What’s It Like To Be Schizophrenic?

From “I Should Be Included in the Census,” by Amy Johnson.

This is the catch-22, the double bind. Schizophrenia happens to 1% of the population. We speak our own language. We speak a language you do not understand. We are defenseless and rendered helpless because we, me, and the world can’t understand each other. The more I try to speak, the less you understand me. This is why we stop trying to communicate. It’s like quicksand. It’s an inevitable and slow death. Not being able to communicate my basic feelings, not identifying with another human being, and feeling completely alone in my experience are killing me.

I sit at home alone, and I physically hurt from just loneliness. I curl up in the fetal position and hold my head. I stare at the wall and barely breathe. That’s my loneliness. My loneliness is dead silence. It is pitch black. It stretches on and one endlessly. I am not trying to be poetic. I am not trying to dream up a new and dramatic way to express loneliness. My true experience is exactly as I  have described. I am not embellishing; I’m not adding to the facts. My emotions, the facts, I tell with objetivism. You think I am being dramatic, building fluff when there isn’t any. I think I am telling a normal experience because I talk calmly and normally about my emotions. I watch you get angry and snap at me as I talk, and I have no idea what’s made you so mad. You stomp off and never speak to me again. I am left feeling like a heel, like yesterday’s garbage. I felt like you spit on me and I have no idea I could  have possibly done to warrant such indignities.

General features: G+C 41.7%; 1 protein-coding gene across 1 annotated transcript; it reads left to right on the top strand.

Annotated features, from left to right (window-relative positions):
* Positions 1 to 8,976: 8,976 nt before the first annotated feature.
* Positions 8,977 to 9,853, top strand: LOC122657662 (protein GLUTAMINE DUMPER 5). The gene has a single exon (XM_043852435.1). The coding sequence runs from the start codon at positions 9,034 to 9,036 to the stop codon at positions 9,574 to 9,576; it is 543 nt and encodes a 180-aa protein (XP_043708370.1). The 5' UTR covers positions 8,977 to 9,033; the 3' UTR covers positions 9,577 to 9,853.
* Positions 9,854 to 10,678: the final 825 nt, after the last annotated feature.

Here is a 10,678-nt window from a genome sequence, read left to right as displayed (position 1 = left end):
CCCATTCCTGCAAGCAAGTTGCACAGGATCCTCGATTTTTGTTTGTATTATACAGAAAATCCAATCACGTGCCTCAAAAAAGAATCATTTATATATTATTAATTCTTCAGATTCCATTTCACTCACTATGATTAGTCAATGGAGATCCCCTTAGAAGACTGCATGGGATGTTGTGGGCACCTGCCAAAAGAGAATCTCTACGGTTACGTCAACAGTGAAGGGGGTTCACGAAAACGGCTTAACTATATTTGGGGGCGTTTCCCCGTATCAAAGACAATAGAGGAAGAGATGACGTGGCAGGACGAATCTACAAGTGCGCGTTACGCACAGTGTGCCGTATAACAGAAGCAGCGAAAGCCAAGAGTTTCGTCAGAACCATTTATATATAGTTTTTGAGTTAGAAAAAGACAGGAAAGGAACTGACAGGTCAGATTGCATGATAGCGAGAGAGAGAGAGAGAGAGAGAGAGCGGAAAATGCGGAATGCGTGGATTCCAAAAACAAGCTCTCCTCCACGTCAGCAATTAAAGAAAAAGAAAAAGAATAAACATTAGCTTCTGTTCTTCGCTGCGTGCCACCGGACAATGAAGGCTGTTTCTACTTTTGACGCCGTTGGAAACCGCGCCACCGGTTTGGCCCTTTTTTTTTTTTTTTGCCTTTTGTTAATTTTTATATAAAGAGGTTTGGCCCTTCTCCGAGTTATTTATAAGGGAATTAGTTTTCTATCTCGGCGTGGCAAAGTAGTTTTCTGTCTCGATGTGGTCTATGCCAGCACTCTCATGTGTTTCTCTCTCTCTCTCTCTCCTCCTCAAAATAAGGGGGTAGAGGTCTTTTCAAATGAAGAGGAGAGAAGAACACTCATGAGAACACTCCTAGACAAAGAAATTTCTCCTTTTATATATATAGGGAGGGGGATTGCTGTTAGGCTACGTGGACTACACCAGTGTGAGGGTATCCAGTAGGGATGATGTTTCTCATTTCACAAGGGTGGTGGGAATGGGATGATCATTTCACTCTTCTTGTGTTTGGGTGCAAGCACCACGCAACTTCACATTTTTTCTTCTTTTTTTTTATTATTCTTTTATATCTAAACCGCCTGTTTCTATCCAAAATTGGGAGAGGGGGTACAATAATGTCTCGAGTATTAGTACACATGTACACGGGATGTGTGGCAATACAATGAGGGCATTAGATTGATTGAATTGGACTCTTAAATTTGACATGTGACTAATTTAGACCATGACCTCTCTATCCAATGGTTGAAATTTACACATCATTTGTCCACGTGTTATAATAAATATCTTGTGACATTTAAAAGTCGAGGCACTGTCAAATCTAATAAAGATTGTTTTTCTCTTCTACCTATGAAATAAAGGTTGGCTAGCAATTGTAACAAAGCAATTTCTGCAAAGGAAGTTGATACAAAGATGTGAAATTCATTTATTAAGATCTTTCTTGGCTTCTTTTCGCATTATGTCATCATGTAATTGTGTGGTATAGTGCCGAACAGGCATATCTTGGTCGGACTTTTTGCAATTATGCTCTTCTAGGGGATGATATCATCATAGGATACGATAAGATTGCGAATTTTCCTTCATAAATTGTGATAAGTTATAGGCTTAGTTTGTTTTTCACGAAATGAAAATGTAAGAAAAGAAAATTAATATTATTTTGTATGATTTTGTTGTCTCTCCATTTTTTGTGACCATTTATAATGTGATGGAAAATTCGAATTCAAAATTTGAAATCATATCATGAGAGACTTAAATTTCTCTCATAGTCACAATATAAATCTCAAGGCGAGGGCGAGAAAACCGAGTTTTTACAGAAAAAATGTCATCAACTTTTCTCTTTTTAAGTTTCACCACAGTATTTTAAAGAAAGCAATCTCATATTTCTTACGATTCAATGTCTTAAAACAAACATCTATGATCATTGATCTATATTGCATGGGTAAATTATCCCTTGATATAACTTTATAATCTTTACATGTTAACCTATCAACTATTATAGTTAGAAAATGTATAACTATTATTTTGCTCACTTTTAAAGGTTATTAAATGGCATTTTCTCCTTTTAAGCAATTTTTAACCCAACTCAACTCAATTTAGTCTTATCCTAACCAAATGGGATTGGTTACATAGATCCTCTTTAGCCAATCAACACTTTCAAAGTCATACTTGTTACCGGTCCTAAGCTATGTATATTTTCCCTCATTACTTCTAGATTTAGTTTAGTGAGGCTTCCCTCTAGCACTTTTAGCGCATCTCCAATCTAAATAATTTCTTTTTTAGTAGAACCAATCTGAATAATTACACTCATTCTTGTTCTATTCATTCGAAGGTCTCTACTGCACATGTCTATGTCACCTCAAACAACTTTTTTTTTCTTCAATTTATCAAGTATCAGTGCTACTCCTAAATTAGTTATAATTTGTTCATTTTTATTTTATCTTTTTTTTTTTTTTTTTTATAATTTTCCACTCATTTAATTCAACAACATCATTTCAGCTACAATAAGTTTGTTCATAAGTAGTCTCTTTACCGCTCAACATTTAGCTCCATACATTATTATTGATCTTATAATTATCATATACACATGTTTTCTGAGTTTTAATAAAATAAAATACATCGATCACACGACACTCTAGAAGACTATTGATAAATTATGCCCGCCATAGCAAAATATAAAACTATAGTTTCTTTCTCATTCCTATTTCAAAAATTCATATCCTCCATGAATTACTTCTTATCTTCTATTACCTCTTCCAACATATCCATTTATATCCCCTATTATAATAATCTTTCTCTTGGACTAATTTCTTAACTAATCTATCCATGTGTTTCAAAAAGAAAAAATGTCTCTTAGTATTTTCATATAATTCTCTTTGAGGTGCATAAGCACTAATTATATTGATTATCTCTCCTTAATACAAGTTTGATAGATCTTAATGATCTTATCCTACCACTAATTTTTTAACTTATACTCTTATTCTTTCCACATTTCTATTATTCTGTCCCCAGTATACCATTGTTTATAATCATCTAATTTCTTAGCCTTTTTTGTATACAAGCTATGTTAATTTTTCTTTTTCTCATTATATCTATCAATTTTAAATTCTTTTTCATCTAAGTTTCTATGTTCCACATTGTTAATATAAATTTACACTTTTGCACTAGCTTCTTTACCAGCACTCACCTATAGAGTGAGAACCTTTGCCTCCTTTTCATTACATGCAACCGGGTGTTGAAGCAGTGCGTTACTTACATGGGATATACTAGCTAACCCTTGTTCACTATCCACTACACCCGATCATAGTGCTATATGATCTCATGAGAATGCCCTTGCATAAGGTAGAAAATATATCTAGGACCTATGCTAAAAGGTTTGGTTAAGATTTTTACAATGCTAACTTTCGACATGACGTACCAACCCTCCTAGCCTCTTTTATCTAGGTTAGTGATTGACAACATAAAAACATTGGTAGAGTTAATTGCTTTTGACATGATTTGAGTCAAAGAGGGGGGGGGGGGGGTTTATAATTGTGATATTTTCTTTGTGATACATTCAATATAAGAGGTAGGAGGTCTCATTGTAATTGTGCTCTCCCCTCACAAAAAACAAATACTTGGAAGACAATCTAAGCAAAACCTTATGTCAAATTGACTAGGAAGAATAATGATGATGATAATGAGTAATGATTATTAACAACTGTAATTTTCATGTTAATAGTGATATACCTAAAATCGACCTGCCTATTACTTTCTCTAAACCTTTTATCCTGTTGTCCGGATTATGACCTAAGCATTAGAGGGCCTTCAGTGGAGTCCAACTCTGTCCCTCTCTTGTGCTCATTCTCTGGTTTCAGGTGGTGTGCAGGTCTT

Little is more maddening, more annihilating, than complete social isolation.

Please read the rest via PDF. Kudos to Schizophrenia Bulletin for running this, and JonesNev, a new and already powerful presence on Twitter, for drawing my attention to it.


Cited:  Johnson, Amy. 2012. “I Should Be Included in the Census.” Schizophrenia Bulletin 38 (2) (March): 207–8. doi:10.1093/schbul/sbq170. http://www.ncbi.nlm.nih.gov/pubmed/21355034.

Photo by watersoluble. Some rights reserved

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